The Hepburn Shire Council electoral structure will change before the next Council election. The Victorian Electoral Commission is currently considering options for the new structure and you have an opportunity to have your say.
Changes to the electoral structure are required to comply with the Local Government Act (2020) which requires that there be an equal number of councillors for each ward in the municipal district or that councillors are elected “at large” to represent the whole of the municipal district.
Currently, the Council has seven elected Councillors from five wards with two Councillors representing Birch (Daylesford, Hepburn, Hepburn Springs) and Creswick and one Councillor for each of Cameron (Clunes), Coliban (Trentham) and Holcombe (Glenlyon) wards.
One option is that the ward structure be abolished and Councillors (probably seven) be elected “at large”, that is, a preferential ballot which includes all nominees from across the Shire. The number of councillors would probably not change as the current number is the same as similar small, regional councils. One risk of an unsubdivided structure would be that some smaller, more remote areas of the Shire could be without local representation in Council. Another risk is that party political organisations might seek to influence preferences to gain control of the Council at the expense of independent candidates. And a full preferential ballot paper would be like a senate ballot paper in federal elections – at the last council election, the ballot paper would have contained 19 candidates.
Another option is to redraw electoral boundaries to create seven single-councillor wards. This option would mean dividing Daylesford from Hepburn and Hepburn Springs and dividing Creswick either into a township ward and a more remote hinterland ward or into two mixed urban and rural wards. The structure would ensure local representation on Council but would risk uncontested elections with a single nominee elected unopposed as has happened in the past in some of the current single-councillor wards. There would also be a risk that an ineffective councillor would fail to represent strongly the views of their electorate.
A third option would involve dividing the Shire into a smaller number of multiple-councillor wards. A model that has been considered is three three-councillor wards. An advantage of this structure would be that the workload could be divided between councillors in the ward and residents of the ward would have more ready access to at least one of their elected representatives. This would require an increase in the number of councillors to nine, a change which may not be supported by the VEC because of the disparity in the total number of councillors compared to similar small rural shires but the increased cost would be relatively small. An advantage of having a larger pool of councillors would be that the tradition of passing the role of mayor to the next councillor in line could be avoided and the most capable councillor elected because of the larger pool of councillors. Ward boundaries for such a structure which would provide an equal distribution of the population between wards are not easily identifiable but a possible structure is illustrated in the accompanying image. In this division, each of the three wards would include approximately 5,400 residents.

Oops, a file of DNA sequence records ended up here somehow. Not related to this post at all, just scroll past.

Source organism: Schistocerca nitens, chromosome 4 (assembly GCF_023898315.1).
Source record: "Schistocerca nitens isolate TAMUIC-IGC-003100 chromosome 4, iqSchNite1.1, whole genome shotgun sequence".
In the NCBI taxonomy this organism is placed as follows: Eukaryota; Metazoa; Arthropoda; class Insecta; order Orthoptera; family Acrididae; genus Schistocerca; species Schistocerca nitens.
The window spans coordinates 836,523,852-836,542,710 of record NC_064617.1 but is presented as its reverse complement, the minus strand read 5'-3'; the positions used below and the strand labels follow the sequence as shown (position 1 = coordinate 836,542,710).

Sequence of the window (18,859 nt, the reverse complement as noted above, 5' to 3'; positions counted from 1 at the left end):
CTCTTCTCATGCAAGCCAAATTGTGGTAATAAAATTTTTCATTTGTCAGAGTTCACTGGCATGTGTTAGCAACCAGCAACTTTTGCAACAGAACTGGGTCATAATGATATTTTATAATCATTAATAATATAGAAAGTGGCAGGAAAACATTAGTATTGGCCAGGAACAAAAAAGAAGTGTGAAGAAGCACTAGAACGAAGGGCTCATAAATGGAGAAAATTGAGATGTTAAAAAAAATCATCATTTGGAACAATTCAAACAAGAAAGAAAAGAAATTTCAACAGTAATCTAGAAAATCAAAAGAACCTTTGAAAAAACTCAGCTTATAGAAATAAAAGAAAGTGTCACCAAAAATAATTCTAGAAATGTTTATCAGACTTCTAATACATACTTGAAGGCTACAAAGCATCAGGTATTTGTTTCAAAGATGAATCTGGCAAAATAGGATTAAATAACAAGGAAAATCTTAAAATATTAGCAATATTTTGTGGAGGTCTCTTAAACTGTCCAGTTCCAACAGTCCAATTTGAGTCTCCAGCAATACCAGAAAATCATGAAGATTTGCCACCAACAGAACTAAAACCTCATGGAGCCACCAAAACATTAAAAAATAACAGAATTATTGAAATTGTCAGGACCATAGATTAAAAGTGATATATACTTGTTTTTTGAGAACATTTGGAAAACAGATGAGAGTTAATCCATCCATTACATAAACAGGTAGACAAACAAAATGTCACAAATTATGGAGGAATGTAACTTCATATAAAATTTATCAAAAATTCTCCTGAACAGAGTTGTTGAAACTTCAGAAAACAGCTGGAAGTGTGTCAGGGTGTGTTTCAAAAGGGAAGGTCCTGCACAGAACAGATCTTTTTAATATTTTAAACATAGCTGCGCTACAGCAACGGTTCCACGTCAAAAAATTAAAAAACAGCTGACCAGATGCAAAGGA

The public consultation period is now open and Shire residents have an opportunity to present their views to the electoral representation advisory committee. “Community members, and councillors, have the opportunity to submit on the fundamentally important matter of representation at the grass roots level of democracy,” said Hepburn Shire Mayor, Cr Brian Hood. “We encourage community members to have their say.”
Residents can make a submission on the VEC website. The submission site includes an interactive map which enables users to redraw electoral boundaries and count the population in the proposed area.
Submissions to the panel for the Hepburn Shire Council review close at 5:00 pm on Wednesday March 1, 2023. A submission guide and fact sheet are available on the VEC website.
The panel will consider the submissions and the requirements of the law to propose options for the council’s structure in a preliminary report which will be published on March 29. The preliminary report will also be opened for public comment until April 19. A public hearing will be held on April 26 for people who wish to speak to their submissions.
The panel will then make a final recommendation to the Minister for Local Government in a report to be released on May 24. If the Minister accepts the recommendations, the structure for Hepburn Shire Council will apply at the October 2024 local council elections.